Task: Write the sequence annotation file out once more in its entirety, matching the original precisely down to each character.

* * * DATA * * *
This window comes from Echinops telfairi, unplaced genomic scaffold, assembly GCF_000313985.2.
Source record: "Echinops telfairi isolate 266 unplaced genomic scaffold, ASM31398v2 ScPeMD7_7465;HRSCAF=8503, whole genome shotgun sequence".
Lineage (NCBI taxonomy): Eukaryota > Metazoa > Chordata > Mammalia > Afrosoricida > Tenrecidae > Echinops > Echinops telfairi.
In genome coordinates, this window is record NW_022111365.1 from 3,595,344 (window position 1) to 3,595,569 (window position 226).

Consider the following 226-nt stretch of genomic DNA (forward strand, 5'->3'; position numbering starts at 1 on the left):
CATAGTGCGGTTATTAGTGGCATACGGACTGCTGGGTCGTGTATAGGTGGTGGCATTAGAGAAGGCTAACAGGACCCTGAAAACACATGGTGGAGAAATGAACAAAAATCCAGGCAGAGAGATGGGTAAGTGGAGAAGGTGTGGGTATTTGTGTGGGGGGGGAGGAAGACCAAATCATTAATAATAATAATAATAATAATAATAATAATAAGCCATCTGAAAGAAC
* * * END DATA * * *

This window comes from Echinops telfairi, unplaced genomic scaffold, assembly GCF_000313985.2.
Source record: "Echinops telfairi isolate 266 unplaced genomic scaffold, ASM31398v2 ScPeMD7_7465;HRSCAF=8503, whole genome shotgun sequence".
Lineage (NCBI taxonomy): Eukaryota > Metazoa > Chordata > Mammalia > Afrosoricida > Tenrecidae > Echinops > Echinops telfairi.
In genome coordinates, this window is record NW_022111365.1 from 3,595,344 (window position 1) to 3,595,569 (window position 226).

Consider the following 226-nt stretch of genomic DNA (forward strand, 5'->3'; position numbering starts at 1 on the left):
CATAGTGCGGTTATTAGTGGCATACGGACTGCTGGGTCGTGTATAGGTGGTGGCATTAGAGAAGGCTAACAGGACCCTGAAAACACATGGTGGAGAAATGAACAAAAATCCAGGCAGAGAGATGGGTAAGTGGAGAAGGTGTGGGTATTTGTGTGGGGGGGGAGGAAGACCAAATCATTAATAATAATAATAATAATAATAATAATAATAAGCCATCTGAAAGAAC